CLANCY: Now, the State Department has just issued a travel warning for Egypt. We understand there's been some limitation on flights there. On the left side of your screen, a live picture coming to you from Cairo, a calmer situation than we've seen throughout the day as perhaps America's strongest Arab ally in the Middle East faces a very difficult day of decisions.
Former ambassador to Egypt, Edward Walker, joins us now to tell us a little bit -- how important is Egypt as an ally of the United States? How important is it to the Arab world?
EDWARD WALKER, FORMER AMBASSADOR TO EGYPT: Well, Egypt is terribly important for us and for the Arab world as a leader and as a symbol of the power of the Arab community and as representative of the Arab community.
But let's keep in mind, we need Egypt. We have a lot of joint interests, they need us. We don't necessarily need Mubarak. And it may well be that we've been a little bit too convenient for him, that indeed it's time to put some distance between us.
GORANI: It's interesting that you see that because over the last few days as we've watched -- this is Hala Gorani, by the way, nice talking to you - as we watch these protests unfold, many in the Arab world have been angry with the America because the United States hasn't taken sides, if you will. They want to hear America say pro- democracy protestors, we are with you.
WALKER: Well, I've been disappointed with the comments coming out certainly from the secretary of state and others that we didn't take a stronger stand on behalf of democracy, on behalf of the people that -- look, these people are hurting. Twenty-some odd percent unemployment, particularly among the youth. They need change.
CLANCY: Mr. Walker, Mr. Ambassador?
CLANCY: I mean, isn't that a little -- it's great to blame Hillary Clinton, but at the same time these mistakes were really made 10, 15, 20 years ago when the United States did not demand that there be a loyal opposition, that there be room for people instead of the back room at the mosque to be out in the public squares organizing political parties.
WALKER: Right. I understand what you're saying, and I agree we should have put a little more emphasis on that side of the equation. But keep in mind at the same time, we were working on trying to get peace between Egypt and Israel, we were trying to get peace between the Palestinians and the Egyptians. The Egyptians were a key factor in all of that.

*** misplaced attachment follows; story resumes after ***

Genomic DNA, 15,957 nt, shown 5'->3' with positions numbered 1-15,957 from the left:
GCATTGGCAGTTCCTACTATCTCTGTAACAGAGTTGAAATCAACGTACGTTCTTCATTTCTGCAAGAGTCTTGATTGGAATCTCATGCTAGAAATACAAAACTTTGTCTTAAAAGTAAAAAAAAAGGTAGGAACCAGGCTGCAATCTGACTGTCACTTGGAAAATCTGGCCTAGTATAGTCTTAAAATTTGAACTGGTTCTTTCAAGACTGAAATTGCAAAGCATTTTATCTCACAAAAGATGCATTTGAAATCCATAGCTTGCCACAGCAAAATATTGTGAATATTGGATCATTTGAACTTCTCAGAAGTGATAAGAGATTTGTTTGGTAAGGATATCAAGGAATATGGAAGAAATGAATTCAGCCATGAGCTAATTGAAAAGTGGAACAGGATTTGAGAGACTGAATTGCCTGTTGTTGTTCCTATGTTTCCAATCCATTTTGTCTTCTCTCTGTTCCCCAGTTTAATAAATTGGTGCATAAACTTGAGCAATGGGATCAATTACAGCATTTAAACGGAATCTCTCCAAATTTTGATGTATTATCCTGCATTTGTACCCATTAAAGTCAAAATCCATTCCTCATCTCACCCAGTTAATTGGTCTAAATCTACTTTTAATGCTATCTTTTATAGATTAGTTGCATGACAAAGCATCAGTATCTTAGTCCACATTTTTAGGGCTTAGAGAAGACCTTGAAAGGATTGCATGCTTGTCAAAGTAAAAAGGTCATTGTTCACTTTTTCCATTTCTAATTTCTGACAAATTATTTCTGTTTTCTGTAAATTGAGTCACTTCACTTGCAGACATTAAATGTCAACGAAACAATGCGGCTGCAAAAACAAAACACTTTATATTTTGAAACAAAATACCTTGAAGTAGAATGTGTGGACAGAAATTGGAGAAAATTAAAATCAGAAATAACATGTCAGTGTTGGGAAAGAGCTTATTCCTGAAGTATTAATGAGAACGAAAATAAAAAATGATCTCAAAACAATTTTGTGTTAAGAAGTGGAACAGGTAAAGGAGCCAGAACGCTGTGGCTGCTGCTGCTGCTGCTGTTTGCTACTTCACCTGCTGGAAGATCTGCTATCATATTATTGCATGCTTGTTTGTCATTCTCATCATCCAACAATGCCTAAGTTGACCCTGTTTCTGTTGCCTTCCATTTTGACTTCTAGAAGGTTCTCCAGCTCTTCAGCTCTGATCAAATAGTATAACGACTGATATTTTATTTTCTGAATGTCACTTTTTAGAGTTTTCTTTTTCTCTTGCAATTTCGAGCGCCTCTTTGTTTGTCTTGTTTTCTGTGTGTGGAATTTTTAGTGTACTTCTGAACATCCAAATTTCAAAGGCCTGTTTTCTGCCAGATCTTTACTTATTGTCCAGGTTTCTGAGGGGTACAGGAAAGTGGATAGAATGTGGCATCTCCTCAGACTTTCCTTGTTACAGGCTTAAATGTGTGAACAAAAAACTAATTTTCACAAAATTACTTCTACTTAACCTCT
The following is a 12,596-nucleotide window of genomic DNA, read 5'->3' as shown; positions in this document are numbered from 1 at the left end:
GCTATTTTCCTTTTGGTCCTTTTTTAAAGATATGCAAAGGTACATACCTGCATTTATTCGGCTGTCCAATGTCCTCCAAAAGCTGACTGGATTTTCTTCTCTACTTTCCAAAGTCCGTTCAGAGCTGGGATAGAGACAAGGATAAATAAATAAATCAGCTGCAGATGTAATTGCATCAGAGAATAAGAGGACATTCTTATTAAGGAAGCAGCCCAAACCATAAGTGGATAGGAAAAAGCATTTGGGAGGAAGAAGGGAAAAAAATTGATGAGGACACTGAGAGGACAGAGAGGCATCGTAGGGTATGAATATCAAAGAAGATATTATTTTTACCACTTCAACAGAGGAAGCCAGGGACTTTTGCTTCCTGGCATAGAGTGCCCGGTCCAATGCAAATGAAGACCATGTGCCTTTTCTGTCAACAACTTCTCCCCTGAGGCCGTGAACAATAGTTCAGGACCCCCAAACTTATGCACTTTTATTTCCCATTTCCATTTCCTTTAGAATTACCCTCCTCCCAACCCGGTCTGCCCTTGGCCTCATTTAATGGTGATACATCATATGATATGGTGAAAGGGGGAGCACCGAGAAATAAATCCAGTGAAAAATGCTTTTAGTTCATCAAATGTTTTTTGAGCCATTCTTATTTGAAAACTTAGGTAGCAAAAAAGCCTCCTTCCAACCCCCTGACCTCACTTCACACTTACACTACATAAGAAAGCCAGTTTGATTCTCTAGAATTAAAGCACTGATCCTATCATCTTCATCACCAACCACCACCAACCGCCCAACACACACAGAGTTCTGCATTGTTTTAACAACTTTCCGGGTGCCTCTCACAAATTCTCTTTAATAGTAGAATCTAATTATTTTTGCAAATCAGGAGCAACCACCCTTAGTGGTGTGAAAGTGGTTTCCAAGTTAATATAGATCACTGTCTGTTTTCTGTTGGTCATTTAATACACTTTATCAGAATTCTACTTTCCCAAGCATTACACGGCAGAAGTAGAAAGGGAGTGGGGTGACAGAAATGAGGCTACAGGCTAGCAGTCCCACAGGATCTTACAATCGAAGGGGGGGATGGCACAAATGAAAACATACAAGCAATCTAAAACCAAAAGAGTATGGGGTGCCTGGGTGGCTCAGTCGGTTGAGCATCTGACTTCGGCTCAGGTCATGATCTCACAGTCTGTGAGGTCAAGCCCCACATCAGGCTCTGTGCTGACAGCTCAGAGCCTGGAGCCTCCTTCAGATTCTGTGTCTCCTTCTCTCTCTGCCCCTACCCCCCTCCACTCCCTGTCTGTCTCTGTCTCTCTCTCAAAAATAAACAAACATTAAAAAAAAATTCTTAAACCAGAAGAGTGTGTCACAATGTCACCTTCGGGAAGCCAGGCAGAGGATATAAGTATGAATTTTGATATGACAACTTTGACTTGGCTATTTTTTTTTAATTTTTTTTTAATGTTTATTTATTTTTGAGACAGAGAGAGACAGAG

So, it's not a one-sided story. I agree that we had to put more emphasis on the growth of the Democratic intuitions.
GORANI: And Ambassador, now is it sort of -- not too late -- but now has a situation so complicated come from 30 years of this authoritarian regime where really, opposition parties have pretty much been suffocated?
CLANCY: Well, there was peace between Egypt and Israel 30 years ago.
GORANI: Well, no, but nobody - no, and that's a good thing. But inside of Egypt, what happens now? Has the wide spectrum, the diverse spectrum of a pluralistic political system been made impossible to implement right now without some sort of military control?
WALKER: I'm not sure -- look, you can -- the military is the key to this. And I agree with those who say it's not going to shoot on the protestors. It would be the death knell of the military and the regime if that happened.
But the military does not necessarily have to be supporting Mubarak. In Tunisia, the military did not support the Ben Ali. There is a way to pull back from the brink here. I mean, the man has been in power for 30 years and the place has gone to -- has not really accomplished what people had hoped to -- it could.
So, I think the military still has a role to play, but it would be very unlikely to try and take over as a military dictatorship. It would be a transitional period while the parliament was reelected or a new election was held and people were brought back into the fold.
GORANI: All right. We've got to leave it there.
Ambassador Walker, a former ambassador to Egypt, joining us live with his take on these historic events unfolding in Egypt.